Strong to replace GOP Niemeyer on Lake council
By Karen Caffarini Post-Tribune correspondent December 8, 2012 11:24AM
Updated: January 10, 2013 6:35AM
CROWN POINT — Center Township Trustee Eldon Strong handily beat two challengers for the 7th District Lake County Council seat in a caucus of Republican precinct committeement Saturday.
While there was some discrepancy in the vote totals, the final count was 35 for Strong; 24 for James Cuffia, chairman of the Crown Point Republican Party; and three votes for Richard Ludlow, a Schneider town councilman and former Indiana State Police officer.
Strong was endorsed by his predecessor, Rick Niemeyer of Lowell, who vacated his seat when he won election for state representative in the 11th district in the November general election.
“I’ve known Eldon for many years. He’s a good man. We’ve talked and are on the same page with the budget,” Niemeyer said after the winner was declared.
Strong said he would work with Dan Dernulc, R-4th, the only other Republican on the council, and with the five Democratic council members to do what’s best for the county.
Like the other two candidates, Strong said he won’t support the county option income tax. The state has frozen the county’s tax levy because it is the only county in the state that has not passed the tax.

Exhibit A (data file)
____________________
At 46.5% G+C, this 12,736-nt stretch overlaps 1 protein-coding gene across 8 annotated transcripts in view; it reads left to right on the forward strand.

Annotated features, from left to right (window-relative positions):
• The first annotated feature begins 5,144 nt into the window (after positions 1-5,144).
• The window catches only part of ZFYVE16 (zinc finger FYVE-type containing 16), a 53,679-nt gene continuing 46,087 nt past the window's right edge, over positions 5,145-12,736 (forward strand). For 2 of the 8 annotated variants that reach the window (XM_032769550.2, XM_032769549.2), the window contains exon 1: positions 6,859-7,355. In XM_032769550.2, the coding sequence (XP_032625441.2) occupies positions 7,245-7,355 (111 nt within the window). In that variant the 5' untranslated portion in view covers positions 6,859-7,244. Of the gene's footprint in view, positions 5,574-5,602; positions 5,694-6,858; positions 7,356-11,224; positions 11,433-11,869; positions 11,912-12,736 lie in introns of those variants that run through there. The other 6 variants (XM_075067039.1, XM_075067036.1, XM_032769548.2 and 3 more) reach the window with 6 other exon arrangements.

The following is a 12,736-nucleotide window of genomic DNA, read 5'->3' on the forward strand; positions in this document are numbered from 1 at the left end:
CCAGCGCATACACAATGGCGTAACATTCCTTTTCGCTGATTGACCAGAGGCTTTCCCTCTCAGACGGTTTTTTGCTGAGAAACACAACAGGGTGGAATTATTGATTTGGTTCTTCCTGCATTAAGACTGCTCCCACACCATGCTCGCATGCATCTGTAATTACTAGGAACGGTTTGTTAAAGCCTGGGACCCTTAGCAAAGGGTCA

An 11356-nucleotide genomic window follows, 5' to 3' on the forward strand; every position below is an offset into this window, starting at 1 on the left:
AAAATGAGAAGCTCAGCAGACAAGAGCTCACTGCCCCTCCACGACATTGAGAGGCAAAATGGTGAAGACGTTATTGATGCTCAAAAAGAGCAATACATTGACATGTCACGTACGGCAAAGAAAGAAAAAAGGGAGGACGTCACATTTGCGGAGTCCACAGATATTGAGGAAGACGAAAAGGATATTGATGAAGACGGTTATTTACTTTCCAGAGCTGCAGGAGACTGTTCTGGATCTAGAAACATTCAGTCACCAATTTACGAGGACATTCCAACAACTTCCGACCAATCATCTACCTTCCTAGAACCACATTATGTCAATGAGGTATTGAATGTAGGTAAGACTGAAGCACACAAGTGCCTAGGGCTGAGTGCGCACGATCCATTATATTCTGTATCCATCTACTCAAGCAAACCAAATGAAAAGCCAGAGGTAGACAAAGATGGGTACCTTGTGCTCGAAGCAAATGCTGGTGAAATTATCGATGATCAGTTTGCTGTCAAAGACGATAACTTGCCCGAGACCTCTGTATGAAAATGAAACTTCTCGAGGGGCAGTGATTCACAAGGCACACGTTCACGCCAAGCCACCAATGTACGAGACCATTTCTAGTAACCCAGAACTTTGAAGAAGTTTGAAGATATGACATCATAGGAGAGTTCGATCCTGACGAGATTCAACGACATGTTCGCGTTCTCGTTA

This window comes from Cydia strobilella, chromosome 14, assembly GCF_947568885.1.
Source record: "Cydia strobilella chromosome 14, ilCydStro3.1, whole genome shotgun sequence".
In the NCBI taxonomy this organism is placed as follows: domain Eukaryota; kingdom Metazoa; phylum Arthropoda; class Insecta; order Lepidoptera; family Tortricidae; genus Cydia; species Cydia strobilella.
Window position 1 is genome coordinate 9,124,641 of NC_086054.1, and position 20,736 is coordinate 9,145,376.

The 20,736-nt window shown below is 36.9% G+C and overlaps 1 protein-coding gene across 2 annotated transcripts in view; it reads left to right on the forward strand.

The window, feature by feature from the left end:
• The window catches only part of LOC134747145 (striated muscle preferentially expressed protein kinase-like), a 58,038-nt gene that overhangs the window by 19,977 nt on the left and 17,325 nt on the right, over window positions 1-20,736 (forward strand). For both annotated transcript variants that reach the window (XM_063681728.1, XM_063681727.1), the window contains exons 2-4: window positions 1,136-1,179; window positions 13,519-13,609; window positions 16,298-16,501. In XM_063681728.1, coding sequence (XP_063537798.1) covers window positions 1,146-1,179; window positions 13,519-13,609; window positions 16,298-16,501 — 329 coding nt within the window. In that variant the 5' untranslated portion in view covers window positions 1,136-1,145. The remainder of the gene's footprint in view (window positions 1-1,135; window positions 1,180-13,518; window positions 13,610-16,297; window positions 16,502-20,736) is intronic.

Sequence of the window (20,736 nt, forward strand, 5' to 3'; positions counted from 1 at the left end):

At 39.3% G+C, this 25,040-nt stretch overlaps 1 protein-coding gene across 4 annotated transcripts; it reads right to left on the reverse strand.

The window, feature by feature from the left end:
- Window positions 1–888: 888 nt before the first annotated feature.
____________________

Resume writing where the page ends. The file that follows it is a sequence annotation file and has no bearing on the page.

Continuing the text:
“I think there’s more to be done by the county to cut costs first,” Strong said.
Ludlow called himself a fiscal conservative and said he would encourage the cities, towns and county to consolidate on supplies, services and equipment to cut costs.
Cuffia said the county option income tax hasn’t helped the remainder of the state. He also believes if passed, it would hurt the county’s chances of attracting new, labor-intensive businesses.
Before declaring Strong a winner, the Republican precinct committee members at the caucus had to decide whether there should be a second vote since there were 62 ballots cast and only 60 people signed in.
In a voice vote, it sounded like only one person wanted a revote. Attorney Jeffery Gunning said a revote wasn’t needed legally or according to party rules because the two ballots wouldn’t have made a difference.
Precinct committeeman Joe Hero said sign-ins ended at 10 a.m., but five committeemen had a difficult time finding a parking space by the new Crown Point Public Library in the city’s square, where the caucus was held.
He said he filed a petition to let them vote, but contended only two of the five were able to cast a ballot.
One of the people counting ballots denied this.
A precinct committeewoman who declined to give her name said she believes Cuffia lost some support when he stated in a letter that he received the endorsement of Indiana Gov.-elect Mike Pence. She said Pence later sent an e-mail saying he wasn’t supporting anyone for the council seat.